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another fine mess New speeding fines ditched over fears they could confuse motorists

Transport Minister Eamon Ryan has decided to ditch the new fines over fears it would be too complicated for motorists to understand.

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The M50 at Castleknock, Dublin, earlier this month. Photo: Gareth Chaney/Collins

The M50 at Castleknock, Dublin, earlier this month. Photo: Gareth Chaney/Collins

The M50 at Castleknock, Dublin, earlier this month. Photo: Gareth Chaney/Collins

The Government has abandoned plans to introduce graduated speeding fines despite legislation being previously agreed by Cabinet.

Transport Minister Eamon Ryan has decided to ditch the new fines over fears it would be too complicated for motorists to understand if they were introduced at the same time as variable speed limits on motorways.

Graduated speeding fines were agreed by the last government and would have hit motorists with more severe penalties based on how fast they were driving when they broke the speed limit. The speeding penalties, which were brought to Cabinet by former transport minister Shane Ross, were deeply unpopular with rural Fine Gael ministers and have now been ditched by the Green Party leader.

However, new road traffic legislation that is due before the Cabinet in early February will pave the way for variable speed limits on motorways for the first time.

The M50 is earmarked as the first road network to have a variety of speed limits depending on where a motorist is driving.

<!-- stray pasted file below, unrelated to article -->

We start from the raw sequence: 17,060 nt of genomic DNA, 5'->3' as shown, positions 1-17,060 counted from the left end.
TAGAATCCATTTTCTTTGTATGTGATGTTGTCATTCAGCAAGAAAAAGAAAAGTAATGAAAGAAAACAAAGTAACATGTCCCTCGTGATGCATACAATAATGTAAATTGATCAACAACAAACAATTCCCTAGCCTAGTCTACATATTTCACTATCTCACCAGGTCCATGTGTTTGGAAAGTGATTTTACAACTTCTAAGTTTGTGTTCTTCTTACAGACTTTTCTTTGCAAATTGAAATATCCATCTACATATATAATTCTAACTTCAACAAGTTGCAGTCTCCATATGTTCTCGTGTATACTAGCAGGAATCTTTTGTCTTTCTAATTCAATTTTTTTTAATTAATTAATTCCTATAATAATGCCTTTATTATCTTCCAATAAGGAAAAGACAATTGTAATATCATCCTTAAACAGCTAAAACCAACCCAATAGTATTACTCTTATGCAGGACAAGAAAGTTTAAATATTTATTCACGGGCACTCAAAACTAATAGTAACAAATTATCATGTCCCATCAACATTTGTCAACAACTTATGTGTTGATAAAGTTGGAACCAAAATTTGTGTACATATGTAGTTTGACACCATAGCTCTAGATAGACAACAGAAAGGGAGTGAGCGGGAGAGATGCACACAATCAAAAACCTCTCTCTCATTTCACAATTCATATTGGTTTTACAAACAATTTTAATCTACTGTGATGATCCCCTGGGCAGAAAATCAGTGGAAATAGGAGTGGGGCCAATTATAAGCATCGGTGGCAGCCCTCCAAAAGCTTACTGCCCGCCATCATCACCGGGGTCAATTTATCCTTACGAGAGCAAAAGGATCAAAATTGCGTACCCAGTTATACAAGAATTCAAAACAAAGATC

A Department of Transport spokesperson said the minister decided not to introduce the graduated fines at the same time as new speed limits because it “would be risky and unwise to have two simultaneous significant changes in the speeding legislation.”

“The Road Traffic (Miscellaneous Provisions) Bill already includes a significant initiative in the area of speeding, namely the policy to allow the introduction of variable speed limits on the motorway network, beginning with the M50,” the spokesperson said.

“The variable speed limits system will require significant public education to promote awareness of the new system and driver adaptation.

“It would be risky and unwise to have two simultaneous significant changes in the speeding legislation,” she added.

The spokesperson said some of the commentary and reporting on graduated speeding penalties and variable speed limits showed there is “already a degree of confusion between the two systems in many people’s minds”.

“In order to be successful any initiative must be clearly understood,” she added.

A Fine Gael source said the party was vehemently opposed to the policy on graduated speeding fines progressing now that Shane Ross was no longer part of the Government.

“This is a victory for rural Ireland and it is positive that the Greens saw sense on this one,” the source said.

Mr Ross’s graduated speeding fines proposals would have meant motorists caught by up to 10kmh over the limit would be hit with a €60 fine and two points, with penalties progressively harsher the faster a motorist drove.

There was also to be a new offence of driving more than 30kmh above the limit resulting in a court prosecution, a €2,000 fine and seven penalty points.

The concept of graduated speeding penalties involves having increasing penalties for speeding depending on the amount by which the speed limit is exceeded.

Mr Ross’s proposals were resisted by Fine Gael Cabinet ministers from rural constituencies in the last government.

However, despite the resistance, a memo on the fines was agreed by the Cabinet in their final weeks.

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